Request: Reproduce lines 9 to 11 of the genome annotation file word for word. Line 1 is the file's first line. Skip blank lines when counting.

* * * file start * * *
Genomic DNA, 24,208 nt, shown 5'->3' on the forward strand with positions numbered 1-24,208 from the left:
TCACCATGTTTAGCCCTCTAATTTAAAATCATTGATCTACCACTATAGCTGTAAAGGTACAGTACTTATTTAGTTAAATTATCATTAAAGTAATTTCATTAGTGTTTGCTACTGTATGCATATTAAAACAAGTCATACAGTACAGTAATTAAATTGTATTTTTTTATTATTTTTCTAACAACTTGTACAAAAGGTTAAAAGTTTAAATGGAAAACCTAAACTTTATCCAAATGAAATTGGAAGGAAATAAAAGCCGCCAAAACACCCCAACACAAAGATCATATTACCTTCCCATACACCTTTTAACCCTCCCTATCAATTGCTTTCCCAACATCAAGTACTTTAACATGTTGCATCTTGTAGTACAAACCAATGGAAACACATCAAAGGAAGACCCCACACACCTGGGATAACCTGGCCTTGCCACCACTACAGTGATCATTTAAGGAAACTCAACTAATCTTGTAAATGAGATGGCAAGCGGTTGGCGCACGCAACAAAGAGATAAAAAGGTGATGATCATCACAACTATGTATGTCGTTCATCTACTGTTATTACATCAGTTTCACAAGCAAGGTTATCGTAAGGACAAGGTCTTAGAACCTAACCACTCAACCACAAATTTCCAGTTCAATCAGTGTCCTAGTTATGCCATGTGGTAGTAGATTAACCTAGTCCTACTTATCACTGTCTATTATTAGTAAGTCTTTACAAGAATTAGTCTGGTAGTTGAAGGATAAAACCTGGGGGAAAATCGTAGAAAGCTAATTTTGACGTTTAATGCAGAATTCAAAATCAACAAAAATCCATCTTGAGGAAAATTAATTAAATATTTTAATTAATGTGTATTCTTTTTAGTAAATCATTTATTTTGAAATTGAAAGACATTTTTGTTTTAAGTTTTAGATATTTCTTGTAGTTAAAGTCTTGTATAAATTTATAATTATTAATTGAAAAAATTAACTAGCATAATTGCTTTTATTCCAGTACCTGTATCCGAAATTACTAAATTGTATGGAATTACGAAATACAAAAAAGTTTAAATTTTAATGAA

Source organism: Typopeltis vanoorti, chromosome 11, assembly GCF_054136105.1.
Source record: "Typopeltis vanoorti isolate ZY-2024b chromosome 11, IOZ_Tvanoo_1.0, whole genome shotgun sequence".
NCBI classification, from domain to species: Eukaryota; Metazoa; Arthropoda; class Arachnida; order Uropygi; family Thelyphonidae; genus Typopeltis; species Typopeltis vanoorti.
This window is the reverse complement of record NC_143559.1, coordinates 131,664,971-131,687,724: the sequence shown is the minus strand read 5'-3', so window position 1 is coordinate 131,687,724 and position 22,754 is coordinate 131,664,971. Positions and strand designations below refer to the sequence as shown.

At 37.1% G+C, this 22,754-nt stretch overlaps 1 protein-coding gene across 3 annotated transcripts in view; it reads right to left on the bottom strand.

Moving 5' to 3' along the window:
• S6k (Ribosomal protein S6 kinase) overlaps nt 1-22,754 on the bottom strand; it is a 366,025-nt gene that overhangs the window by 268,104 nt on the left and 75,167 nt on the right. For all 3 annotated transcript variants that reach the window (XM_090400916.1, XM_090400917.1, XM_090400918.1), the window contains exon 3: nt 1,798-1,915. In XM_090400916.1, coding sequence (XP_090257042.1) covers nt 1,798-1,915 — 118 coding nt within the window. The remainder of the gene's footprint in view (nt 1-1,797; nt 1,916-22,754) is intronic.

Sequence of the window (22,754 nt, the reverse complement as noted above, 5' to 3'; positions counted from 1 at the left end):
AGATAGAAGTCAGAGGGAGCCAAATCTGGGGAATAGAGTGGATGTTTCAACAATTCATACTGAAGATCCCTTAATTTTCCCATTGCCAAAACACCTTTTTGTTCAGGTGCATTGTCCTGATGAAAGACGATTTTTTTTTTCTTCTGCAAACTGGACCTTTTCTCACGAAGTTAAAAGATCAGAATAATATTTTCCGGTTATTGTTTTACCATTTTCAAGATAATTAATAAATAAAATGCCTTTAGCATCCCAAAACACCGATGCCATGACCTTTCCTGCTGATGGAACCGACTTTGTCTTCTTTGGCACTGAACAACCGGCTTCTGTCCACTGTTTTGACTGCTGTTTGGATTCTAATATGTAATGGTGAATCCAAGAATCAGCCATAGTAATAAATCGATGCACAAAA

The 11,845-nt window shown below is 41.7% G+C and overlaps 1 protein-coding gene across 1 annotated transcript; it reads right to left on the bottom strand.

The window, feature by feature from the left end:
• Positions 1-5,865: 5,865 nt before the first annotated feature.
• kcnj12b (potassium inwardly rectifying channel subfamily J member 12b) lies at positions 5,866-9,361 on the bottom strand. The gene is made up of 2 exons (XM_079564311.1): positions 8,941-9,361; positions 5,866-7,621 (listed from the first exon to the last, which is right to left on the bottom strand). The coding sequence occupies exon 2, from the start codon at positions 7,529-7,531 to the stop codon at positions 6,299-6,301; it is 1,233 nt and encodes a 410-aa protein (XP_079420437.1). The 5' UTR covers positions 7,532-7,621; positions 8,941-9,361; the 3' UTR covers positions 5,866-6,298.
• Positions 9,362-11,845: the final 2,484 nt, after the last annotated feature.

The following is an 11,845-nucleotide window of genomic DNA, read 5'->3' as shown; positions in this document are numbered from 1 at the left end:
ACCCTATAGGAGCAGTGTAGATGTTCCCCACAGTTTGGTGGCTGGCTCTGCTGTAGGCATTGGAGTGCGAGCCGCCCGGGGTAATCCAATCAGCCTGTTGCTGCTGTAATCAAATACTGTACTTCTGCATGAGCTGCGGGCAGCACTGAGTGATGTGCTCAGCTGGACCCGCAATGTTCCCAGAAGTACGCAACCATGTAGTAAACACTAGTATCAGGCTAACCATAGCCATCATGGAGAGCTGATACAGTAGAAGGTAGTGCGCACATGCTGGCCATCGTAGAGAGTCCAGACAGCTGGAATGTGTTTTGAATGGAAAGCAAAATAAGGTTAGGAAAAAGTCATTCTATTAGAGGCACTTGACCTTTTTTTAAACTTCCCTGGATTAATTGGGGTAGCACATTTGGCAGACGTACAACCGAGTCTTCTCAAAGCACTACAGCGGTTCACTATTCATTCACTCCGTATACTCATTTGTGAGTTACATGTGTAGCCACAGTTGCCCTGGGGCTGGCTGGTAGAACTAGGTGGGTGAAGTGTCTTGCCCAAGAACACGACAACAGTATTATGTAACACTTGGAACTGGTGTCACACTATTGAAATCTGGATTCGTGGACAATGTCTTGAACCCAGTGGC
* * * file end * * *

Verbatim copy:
• S6k (Ribosomal protein S6 kinase) overlaps nt 1-22,754 on the bottom strand; it is a 366,025-nt gene that overhangs the window by 268,104 nt on the left and 75,167 nt on the right. For all 3 annotated transcript variants that reach the window (XM_090400916.1, XM_090400917.1, XM_090400918.1), the window contains exon 3: nt 1,798-1,915. In XM_090400916.1, coding sequence (XP_090257042.1) covers nt 1,798-1,915 — 118 coding nt within the window. The remainder of the gene's footprint in view (nt 1-1,797; nt 1,916-22,754) is intronic.

Sequence of the window (22,754 nt, the reverse complement as noted above, 5' to 3'; positions counted from 1 at the left end):
AGATAGAAGTCAGAGGGAGCCAAATCTGGGGAATAGAGTGGATGTTTCAACAATTCATACTGAAGATCCCTTAATTTTCCCATTGCCAAAACACCTTTTTGTTCAGGTGCATTGTCCTGATGAAAGACGATTTTTTTTTTCTTCTGCAAACTGGACCTTTTCTCACGAAGTTAAAAGATCAGAATAATATTTTCCGGTTATTGTTTTACCATTTTCAAGATAATTAATAAATAAAATGCCTTTAGCATCCCAAAACACCGATGCCATGACCTTTCCTGCTGATGGAACCGACTTTGTCTTCTTTGGCACTGAACAACCGGCTTCTGTCCACTGTTTTGACTGCTGTTTGGATTCTAATATGTAATGGTGAATCCAAGAATCAGCCATAGTAATAAATCGATGCACAAAA